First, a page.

High-Entropy Superconductors’ Behavior may be Explained by “Glassiness” and “Blurriness”

High-Entropy Superconductors’ Behavior may be Explained by “Glassiness” and “Blurriness”

A high-entropy superconductor refers to a type of superconducting material that exhibits superconductivity at relatively high temperatures. Superconductivity is a phenomenon in which certain materials can conduct electric current without any resistance, resulting in the lossless flow of electricity.

Tokyo Metropolitan University researchers have found hints that can help us comprehend the behavior of high-entropy metal telluride superconductors. They discovered that the peculiar pressure dependence of the critical temperature at which superconductivity emerges was caused by characteristics resembling those of glasses, solids with an amorphous structure, and “blurry” electronic states, brought on by disorder in the atomic structure.

This could indicate a linkage between electrons and atomic lattice vibrations that would result in novel superconductivity mechanisms. The research is published in the journal Materials Today Physics.

Entropy is a measure of disorder. Entropy is a measure of how many possible configurations there are in a system, be they individuals in a line, components in a mixture, or building blocks in a polymer chain. The same applies to a unique class of alloys known as high-entropy alloys (HEAs).

Tellurium and metal ions are typically organized in a low-entropy, ordered crystal structure in a substance like metal telluride. There are numerous ways to fill the metal sites if a single type of metal is swapped out for a mixture of five distinct metals. This leads to a high-entropy (or high entropy-of-mixing) state, with unique physical properties.

The unique aspect of high-entropy superconductors is that their disorderly atomic structure can potentially enhance superconducting properties. The presence of disorder disrupts the lattice and can lead to the formation of new electronic states that support superconductivity at higher temperatures.

A team led by Associate Professor Yoshikazu Mizuguchi of Tokyo Metropolitan University has been studying the superconductivity of high-entropy metal telluride. In more traditional materials, the critical temperature (Tc) below which superconductivity emerges is known to drop with increasing pressure at high pressures.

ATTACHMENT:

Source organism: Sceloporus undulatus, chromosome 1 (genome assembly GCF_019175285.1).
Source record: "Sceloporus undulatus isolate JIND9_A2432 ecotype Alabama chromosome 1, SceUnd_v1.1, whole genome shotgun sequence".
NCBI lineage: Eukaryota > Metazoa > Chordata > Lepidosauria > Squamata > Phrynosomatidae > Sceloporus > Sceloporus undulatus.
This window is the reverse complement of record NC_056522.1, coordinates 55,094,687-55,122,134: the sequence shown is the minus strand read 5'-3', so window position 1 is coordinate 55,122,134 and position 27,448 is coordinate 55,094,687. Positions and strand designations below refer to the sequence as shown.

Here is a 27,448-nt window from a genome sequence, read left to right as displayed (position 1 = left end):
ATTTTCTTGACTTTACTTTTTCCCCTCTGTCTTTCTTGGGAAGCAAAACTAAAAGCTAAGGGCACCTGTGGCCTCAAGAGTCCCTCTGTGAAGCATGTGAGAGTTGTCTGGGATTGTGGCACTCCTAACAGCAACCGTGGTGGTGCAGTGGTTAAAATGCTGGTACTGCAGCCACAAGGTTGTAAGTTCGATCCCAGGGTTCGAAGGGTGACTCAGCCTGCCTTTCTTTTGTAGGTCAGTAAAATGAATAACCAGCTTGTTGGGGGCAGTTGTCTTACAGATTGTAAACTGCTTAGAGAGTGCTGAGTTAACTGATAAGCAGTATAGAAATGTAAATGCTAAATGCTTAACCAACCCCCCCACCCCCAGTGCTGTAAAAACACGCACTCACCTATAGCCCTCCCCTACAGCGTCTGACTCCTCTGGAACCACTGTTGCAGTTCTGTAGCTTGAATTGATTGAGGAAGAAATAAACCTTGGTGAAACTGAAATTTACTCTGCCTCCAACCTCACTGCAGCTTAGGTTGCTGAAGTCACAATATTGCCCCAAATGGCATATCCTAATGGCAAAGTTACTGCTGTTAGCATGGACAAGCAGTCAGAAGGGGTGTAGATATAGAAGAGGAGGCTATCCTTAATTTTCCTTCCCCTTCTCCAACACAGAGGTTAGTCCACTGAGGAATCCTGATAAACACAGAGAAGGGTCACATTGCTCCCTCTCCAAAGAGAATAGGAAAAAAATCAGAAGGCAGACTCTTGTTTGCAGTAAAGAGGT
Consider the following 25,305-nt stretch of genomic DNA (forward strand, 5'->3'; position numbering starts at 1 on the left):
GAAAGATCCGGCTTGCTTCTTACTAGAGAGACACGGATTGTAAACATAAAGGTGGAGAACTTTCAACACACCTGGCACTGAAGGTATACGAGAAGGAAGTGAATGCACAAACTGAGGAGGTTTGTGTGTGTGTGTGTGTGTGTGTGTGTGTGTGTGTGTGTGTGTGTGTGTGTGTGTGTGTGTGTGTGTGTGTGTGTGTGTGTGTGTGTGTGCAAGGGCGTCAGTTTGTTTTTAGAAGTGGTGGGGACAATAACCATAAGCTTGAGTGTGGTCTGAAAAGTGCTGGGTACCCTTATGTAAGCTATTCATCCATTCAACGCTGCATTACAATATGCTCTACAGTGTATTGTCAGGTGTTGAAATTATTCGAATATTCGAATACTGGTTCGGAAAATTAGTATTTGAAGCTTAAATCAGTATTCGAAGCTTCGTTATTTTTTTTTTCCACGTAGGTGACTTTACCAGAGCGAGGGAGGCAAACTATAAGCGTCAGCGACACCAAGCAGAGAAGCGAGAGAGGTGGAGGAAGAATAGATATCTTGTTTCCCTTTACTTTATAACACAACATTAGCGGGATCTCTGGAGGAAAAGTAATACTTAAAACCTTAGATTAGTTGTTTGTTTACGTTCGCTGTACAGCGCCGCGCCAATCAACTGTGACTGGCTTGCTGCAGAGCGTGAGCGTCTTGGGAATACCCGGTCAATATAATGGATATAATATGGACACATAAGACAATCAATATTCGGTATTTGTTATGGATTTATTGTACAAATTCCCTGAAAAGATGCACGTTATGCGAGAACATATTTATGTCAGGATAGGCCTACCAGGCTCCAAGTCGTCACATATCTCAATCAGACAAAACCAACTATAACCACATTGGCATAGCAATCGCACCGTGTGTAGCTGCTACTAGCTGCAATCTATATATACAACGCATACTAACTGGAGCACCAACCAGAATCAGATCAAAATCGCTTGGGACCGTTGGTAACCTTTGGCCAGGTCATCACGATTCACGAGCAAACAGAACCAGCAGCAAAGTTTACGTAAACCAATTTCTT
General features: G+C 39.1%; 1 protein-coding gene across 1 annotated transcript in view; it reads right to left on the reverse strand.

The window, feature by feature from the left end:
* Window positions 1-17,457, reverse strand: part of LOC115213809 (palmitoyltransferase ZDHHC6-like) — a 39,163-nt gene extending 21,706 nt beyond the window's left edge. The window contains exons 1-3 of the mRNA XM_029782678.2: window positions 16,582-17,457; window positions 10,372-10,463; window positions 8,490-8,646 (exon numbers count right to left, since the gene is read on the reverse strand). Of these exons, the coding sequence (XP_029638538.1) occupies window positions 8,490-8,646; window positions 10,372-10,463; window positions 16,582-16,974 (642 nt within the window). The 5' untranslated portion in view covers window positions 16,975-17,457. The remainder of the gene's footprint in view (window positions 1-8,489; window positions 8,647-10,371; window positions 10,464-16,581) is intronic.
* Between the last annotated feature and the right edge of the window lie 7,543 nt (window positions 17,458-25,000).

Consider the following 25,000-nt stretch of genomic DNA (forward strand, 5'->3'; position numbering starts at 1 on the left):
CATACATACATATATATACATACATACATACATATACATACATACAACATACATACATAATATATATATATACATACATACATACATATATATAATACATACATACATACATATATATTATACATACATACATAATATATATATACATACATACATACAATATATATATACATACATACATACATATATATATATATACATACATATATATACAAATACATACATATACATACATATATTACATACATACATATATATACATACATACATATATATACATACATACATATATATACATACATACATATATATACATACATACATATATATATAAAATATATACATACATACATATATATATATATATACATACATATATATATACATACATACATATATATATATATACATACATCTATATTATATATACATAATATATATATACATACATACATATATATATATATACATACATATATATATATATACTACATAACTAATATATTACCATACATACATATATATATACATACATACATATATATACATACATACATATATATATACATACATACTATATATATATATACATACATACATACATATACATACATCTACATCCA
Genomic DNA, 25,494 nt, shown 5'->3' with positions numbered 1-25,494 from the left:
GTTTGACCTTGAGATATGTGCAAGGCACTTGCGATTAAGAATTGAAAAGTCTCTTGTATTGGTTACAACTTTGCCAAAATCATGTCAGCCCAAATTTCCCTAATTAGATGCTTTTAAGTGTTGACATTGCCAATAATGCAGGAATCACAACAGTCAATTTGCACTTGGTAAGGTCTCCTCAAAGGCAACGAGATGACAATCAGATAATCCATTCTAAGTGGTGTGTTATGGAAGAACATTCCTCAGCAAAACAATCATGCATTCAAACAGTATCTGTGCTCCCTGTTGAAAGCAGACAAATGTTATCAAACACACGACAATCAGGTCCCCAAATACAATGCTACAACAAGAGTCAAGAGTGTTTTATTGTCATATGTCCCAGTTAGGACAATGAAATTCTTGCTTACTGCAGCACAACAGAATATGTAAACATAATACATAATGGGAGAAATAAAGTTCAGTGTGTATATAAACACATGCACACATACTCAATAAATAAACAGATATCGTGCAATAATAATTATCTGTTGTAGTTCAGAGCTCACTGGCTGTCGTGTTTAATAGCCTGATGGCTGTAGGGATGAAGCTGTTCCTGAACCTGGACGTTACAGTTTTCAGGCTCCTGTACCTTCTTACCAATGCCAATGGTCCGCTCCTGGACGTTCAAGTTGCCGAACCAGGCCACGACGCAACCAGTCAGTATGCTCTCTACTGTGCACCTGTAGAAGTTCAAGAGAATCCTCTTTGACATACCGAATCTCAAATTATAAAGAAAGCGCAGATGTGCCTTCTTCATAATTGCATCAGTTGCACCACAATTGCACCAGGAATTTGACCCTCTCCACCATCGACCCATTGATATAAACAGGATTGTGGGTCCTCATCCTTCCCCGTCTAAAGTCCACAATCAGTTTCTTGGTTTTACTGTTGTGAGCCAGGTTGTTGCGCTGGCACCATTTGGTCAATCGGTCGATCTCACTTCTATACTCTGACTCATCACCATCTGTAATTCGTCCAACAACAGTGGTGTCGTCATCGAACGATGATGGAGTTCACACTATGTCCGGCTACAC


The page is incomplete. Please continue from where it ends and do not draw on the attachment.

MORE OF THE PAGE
The superconductivity of metal telluride high-entropy alloys, on the other hand, was recently discovered to be especially robust at high pressure, with a Tc that did not significantly diminish as the pressure was ramped up higher.

Now, the team has begun to figure out why by measuring and simulating the atomic structure, as well as what energies the electrons like to take (the band structure). It seems that the disorder brought about by the variety of metals that can occupy the metal sites has significant effects on its characteristics.

For instance, just like the many modes of vibration on a guitar string, the ways in which the atoms in the crystalline lattice might vibrate in a typical crystal are frequently restricted to specific frequencies.

However, a simulation of the density of states, a map of the frequencies at which the atomic structure prefers to vibrate, revealed a highly wide structure and not a succession of peaks because of the disorder in how the metal sites are filled. This is typical of glasses, solids with a disordered structure, but not of crystalline materials like metal telluride.

The energy of states in which electrons can lie were widened in a manner comparable to this in the band structure. This was also found to correlate with real, experimentally measured local structural disorder using X-ray diffraction techniques.

It was discovered, however, that the glassiness and blurriness only really show up when the entropy of the metal telluride structure is considerable. The critical temperature no longer decreasing with pressure was also related to this.

The research team hypothesizes a novel coupling between the superconducting properties, the vibrational behavior of the atomic lattice, and the behavior of the material’s electrons. To continue their hunt for novel mechanisms that might explain how superconductivity functions, they are currently focusing on trials with single crystals of high-entropy telluride.